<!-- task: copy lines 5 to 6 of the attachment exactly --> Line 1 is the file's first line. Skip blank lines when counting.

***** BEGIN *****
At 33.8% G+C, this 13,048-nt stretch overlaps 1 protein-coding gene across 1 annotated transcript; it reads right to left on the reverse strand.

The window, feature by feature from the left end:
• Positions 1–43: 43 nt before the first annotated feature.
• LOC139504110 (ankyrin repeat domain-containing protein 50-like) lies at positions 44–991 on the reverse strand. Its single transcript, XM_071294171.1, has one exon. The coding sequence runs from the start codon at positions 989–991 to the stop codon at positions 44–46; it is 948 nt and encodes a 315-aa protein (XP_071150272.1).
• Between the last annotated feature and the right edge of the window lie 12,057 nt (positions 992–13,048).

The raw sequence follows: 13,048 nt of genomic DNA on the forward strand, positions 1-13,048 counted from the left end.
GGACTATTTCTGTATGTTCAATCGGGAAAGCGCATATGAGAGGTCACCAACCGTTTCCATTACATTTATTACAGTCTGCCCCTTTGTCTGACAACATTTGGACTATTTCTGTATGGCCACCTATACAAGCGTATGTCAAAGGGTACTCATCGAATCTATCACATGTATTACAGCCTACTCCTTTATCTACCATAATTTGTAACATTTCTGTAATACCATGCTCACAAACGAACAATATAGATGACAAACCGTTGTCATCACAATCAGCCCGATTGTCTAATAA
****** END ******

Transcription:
• Between the last annotated feature and the right edge of the window lie 12,057 nt (positions 992–13,048).

The raw sequence follows: 13,048 nt of genomic DNA on the forward strand, positions 1-13,048 counted from the left end.